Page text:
FSA believes singling out the top performers based on independent, data-driven criteria can provide a fund house with a valuable distinction among its peers. However, the process has to be clear, transparent and objective. FSA uses historical and forward-looking screens — both quantitative and qualitative methods of selecting the winners.
How it’s done
FSA’s awards are based on data from FE Fundinfo, which filters the universe of funds in Hong Kong (1344 eligible funds) and Singapore (2849 eligible funds) for alpha, volatility and consistency across 14 categories. FE then creates two shortlists – one for Hong Kong and a separate one for Singapore.
(In Hong Kong, funds have to be registered for retail sale to be eligible. In Singapore, funds with “Accredited Investor” status are eligible).
The methodology for the shortlists is 100% quantitative, providing an apples-to-apples comparison, according to Luke Ng, senior VP of research at FE Fundinfo in Hong Kong.
Fund selector judges
Next, the shortlists are given to independent panels of well-known professionals from Asia’s fund selector community. Hong Kong and Singapore have separate judging panels to reflect the difference in offerings.
One question was provided to guide them, and it was forward-looking:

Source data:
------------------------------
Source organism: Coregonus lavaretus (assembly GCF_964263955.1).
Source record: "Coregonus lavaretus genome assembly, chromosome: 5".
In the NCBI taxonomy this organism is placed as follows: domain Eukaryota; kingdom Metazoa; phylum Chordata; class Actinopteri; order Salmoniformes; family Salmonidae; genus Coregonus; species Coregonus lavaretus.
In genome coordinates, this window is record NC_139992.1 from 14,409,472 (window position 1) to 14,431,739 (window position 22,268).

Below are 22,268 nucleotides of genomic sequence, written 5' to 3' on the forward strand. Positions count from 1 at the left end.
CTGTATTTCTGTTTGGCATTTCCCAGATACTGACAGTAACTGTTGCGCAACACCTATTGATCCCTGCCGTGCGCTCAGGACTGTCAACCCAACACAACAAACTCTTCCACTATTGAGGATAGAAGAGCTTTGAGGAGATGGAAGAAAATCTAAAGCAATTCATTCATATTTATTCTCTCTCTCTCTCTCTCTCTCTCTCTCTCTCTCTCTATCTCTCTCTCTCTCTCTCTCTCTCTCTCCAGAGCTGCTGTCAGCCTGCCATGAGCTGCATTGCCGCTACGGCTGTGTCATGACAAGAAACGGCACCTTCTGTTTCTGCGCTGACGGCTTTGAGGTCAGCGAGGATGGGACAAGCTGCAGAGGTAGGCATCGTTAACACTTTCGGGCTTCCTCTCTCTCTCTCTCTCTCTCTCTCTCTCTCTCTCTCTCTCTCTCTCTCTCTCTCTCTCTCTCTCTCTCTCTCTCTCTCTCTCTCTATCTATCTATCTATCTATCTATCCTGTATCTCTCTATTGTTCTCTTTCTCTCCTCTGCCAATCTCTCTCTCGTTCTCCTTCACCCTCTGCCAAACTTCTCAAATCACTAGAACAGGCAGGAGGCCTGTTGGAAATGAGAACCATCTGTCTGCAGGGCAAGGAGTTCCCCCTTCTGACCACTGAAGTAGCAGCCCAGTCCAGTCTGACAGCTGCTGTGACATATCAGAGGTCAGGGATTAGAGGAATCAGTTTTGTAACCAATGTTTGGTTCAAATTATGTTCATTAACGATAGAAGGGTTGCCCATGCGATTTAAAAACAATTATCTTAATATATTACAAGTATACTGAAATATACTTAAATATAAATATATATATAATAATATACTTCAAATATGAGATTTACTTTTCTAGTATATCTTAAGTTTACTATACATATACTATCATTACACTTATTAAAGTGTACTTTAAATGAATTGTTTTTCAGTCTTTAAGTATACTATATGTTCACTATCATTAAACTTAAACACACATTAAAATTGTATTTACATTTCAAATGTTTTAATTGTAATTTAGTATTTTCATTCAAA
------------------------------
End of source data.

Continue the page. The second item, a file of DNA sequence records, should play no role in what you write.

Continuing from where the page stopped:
Given this list, which fund within each asset class do you think will perform best over the next 12 months?
The judges’ selections will determine the winners (Platinum and Gold). Winners will be revealed in early January.
Asia fund trends
Commenting on the shortlists, Ng said that in Hong Kong, the scoring was very close among the top performers in the mixed asset category.
In Singapore, it was Asia-Pacific equity funds.
“The funds in these asset classes that have made it onto the shortlists have had exceptionally tough competition among peer funds,” Ng said.
Also, in Singapore, in the Japan equity asset class, he noted that all funds except one are new this year. “It seems growth funds in Japan have less of an advantage than they did last year and quality investing has been performing better.”
Across all asset classes, only 35% of funds in Singapore were also on last year’s shortlist but in Hong Kong about half of the funds returned from last year.
“Singapore has more funds in the universe and therefore has more competition than in Hong Kong, where the top performers tend to continue to do well,” Ng explained.
Later this week, FSA will begin publishing the shortlists, one for Hong Kong and one for Singapore, and winners will be revealed in early January.